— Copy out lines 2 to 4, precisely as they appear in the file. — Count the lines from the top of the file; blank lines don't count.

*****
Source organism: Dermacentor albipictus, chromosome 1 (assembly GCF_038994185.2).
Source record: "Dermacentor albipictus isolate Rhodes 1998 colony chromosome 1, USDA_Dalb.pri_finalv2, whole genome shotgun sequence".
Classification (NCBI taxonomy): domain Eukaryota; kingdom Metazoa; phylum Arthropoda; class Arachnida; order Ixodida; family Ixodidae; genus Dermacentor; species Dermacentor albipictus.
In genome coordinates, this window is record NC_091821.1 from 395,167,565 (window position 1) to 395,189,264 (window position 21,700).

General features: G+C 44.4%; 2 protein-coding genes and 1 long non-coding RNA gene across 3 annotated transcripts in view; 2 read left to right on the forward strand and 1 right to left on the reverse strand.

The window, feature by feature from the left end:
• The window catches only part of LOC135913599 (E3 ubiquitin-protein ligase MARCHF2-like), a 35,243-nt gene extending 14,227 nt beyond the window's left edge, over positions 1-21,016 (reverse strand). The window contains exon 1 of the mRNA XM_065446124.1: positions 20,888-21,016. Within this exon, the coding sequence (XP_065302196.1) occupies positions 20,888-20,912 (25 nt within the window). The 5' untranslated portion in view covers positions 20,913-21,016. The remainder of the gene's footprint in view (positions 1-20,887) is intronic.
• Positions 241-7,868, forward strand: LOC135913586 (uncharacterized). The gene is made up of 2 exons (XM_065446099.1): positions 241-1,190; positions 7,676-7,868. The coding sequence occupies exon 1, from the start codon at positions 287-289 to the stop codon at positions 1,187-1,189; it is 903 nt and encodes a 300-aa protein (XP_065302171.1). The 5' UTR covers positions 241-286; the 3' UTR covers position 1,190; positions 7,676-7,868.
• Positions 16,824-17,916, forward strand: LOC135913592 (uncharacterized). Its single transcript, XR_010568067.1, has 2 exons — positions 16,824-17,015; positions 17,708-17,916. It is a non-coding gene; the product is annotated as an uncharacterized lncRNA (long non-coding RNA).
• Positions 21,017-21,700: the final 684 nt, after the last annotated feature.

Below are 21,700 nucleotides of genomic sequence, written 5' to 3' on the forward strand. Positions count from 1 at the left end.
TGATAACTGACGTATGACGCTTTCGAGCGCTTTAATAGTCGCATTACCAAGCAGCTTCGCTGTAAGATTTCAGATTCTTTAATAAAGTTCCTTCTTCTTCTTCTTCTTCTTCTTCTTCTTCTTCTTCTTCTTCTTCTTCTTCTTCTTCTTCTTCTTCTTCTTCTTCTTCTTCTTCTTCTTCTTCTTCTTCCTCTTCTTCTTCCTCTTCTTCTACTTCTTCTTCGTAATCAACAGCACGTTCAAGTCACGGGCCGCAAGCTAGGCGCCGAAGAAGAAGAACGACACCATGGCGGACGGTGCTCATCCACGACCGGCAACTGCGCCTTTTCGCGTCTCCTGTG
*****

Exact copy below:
Source record: "Dermacentor albipictus isolate Rhodes 1998 colony chromosome 1, USDA_Dalb.pri_finalv2, whole genome shotgun sequence".
Classification (NCBI taxonomy): domain Eukaryota; kingdom Metazoa; phylum Arthropoda; class Arachnida; order Ixodida; family Ixodidae; genus Dermacentor; species Dermacentor albipictus.
In genome coordinates, this window is record NC_091821.1 from 395,167,565 (window position 1) to 395,189,264 (window position 21,700).